Interview (Part 2): Kristen Gray-Rockmaker, 2017 Nicholl Winner

My 6-part talk with the writer of the script “Last Days of Winter”.

2017 Nicholl winners: Cesar Vitale, Max Lance, Jen Bailey, SJ Inwards, KG Rockmaker, Vigil Chime

Kristen Gray-Rockmaker wrote the original screenplay “Last Days of Winter” which won a 2017 Nicholl Fellowship in Screenwriting. Recently, I had the opportunity to chat with Kristen about about her background, her award-winning script, the craft of screenwriting, and what winning the Nicholl has meant to her.

Today in Part 2, Kristen reveals what inspired her to write “Last Days of Winter”, how she brought her experience in documentary television to bear on her screenwriting, and crafting the script’s Protagonist.

Scott: Let’s jump to your script, “Last Days of Winter,” which won the Nicholl, 2017 Nicholl. Plot summary:
“When a notorious hit woman from Detroit’s gritty east side takes on one last job before having a baby, she becomes entangled with a crooked homicide detective who wants her to take out his wife.”
What was the inspiration for this story?
Kristen: There were a few things. I really like antiheroes and I was interested in writing one. There have been a lot of, I think, male antihero roles and not so many female ones. I was interested in creating a female antihero. I set it in this world of the crime story because this is the world that I’ve come to know through my job.
We follow homicide investigators, so… I felt like I could credibly write a homicide investigation. We’ve filmed in many cities, and Detroit is one of the cities that we filmed in. I was very moved by the stories that we would see coming out of Detroit while we were there. That served as a large inspiration for the story. I knew I wanted January to be from there and have that be a big part of her character.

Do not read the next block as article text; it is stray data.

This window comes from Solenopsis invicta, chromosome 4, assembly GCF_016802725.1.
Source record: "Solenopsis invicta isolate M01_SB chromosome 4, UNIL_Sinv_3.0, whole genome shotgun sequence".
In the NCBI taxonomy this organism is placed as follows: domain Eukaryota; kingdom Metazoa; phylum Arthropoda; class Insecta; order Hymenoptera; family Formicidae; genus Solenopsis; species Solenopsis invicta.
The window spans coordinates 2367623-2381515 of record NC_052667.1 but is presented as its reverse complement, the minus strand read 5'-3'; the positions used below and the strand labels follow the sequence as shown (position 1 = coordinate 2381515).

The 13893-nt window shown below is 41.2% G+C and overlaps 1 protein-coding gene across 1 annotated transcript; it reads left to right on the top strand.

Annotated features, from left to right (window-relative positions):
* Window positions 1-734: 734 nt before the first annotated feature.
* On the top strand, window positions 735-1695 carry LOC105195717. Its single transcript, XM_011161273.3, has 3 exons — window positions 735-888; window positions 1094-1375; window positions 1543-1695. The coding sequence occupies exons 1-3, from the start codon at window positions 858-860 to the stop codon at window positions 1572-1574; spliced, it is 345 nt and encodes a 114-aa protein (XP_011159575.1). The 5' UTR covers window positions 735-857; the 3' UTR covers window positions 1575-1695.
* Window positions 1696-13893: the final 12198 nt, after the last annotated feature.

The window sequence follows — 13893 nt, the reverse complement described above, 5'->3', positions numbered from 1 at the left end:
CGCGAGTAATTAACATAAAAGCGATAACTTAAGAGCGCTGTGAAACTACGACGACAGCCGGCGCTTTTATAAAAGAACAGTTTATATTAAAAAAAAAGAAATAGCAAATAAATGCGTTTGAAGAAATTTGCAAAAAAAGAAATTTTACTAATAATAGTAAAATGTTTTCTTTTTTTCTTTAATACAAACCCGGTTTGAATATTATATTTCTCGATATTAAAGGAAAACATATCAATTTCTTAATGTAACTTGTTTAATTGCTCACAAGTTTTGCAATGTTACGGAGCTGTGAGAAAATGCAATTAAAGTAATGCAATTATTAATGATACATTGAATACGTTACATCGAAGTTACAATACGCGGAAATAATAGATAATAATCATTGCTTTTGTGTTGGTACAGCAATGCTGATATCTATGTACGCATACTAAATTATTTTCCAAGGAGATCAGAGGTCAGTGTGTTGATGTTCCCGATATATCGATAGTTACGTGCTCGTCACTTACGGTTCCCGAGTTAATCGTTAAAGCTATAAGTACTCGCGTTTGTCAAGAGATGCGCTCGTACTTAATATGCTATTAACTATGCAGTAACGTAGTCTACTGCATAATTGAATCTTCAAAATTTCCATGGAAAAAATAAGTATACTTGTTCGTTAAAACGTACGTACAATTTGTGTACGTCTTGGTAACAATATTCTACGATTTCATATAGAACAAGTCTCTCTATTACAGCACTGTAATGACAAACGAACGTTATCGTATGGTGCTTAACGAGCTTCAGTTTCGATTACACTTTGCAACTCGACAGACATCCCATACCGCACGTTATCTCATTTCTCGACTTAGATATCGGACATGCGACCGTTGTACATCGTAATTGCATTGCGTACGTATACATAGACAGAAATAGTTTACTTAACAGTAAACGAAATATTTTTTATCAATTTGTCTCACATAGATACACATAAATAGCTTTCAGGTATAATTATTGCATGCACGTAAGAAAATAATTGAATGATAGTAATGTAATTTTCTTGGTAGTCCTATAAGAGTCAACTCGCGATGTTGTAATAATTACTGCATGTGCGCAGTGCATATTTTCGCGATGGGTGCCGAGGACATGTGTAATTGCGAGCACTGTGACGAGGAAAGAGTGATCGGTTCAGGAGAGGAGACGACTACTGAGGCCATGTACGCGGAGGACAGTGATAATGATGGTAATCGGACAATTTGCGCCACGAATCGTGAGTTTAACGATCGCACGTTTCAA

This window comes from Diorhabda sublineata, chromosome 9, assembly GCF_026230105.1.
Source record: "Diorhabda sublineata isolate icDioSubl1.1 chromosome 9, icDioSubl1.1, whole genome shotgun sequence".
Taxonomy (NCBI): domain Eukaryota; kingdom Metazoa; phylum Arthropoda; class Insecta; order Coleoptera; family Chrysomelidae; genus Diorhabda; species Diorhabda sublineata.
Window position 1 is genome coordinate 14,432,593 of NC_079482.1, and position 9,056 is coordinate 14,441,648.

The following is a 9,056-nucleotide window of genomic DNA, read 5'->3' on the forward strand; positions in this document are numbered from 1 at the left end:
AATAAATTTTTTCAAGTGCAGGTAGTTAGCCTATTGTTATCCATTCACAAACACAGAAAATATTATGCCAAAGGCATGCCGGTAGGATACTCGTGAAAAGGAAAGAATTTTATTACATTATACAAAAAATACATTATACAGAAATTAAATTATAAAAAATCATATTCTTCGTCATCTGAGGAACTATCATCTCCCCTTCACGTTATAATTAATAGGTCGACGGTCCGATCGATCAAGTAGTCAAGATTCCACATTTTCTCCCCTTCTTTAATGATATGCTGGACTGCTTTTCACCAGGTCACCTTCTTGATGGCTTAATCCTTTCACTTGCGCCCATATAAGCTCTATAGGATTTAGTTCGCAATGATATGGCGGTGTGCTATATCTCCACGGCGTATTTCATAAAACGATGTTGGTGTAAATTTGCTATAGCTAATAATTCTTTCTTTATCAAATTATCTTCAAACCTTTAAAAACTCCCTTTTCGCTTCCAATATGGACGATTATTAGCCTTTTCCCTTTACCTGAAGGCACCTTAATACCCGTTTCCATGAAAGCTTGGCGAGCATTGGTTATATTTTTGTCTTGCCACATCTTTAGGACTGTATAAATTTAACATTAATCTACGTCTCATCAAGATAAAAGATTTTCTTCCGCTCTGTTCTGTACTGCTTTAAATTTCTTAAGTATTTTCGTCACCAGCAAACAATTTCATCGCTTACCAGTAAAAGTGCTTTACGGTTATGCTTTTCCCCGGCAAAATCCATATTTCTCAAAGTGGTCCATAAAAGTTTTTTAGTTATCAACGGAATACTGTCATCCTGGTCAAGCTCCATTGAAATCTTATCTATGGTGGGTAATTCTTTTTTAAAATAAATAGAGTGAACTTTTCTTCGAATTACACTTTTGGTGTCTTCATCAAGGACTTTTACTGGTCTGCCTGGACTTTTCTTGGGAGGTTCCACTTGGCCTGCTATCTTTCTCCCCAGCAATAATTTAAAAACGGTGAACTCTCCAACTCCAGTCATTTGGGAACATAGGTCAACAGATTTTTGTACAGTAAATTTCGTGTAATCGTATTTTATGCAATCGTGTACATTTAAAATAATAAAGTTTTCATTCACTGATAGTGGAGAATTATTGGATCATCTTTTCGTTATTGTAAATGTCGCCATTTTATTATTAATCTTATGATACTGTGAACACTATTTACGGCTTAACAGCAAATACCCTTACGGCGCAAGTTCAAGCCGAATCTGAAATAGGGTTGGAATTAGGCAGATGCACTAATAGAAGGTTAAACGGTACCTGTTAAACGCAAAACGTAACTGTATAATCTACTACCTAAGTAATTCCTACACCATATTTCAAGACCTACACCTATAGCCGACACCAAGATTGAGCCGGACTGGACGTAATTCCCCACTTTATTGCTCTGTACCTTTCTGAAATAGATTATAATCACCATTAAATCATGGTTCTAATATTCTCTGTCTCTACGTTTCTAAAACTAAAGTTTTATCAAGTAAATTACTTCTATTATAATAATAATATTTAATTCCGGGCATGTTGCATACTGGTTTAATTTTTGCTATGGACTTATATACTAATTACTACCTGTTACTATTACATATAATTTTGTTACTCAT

Scott: That’s helpful because it’s like, I’m thinking, “Well, here she is, a white woman living in New Jersey.” The protagonist is a black woman in Detroit. “The First 48” bridged that gap.
Kristen: Yeah.
Scott: Apart from “The First 48”, were there any movies or other TV series which influenced you in terms of tone, plot, or atmosphere?
Kristen: “The Wire” is one of my. It’s one of my favorite series of all time ever. I would say that that’s kind of a bit of an inspiration and a little bit…It’s going to seem incongruous, but Thelma and Louise was actually an inspiration, although that’s a very, very different story.
I really thought that they broke the mold with the way that they depicted those female characters, and I was interested in doing something like that also. I wanted my main character to be bold and badass.
Scott: I don’t want to jump to the script’s ending, but over time, it does become this connection between two and then, ultimately, three women.
Kristen: Right. Yeah. A lot of my scripts lately have taken on some pretty serious feminism undertones, and it’s something that’s important to me, writing unique, strong female characters.
Scott: There does seem to be a kind of energy right now in Hollywood, either a combination of more women writers, or maybe even male writers, featuring female protagonists in feature scripts. Also, a willingness on the part of the studios and production companies, or even an eagerness, to engage this type of material.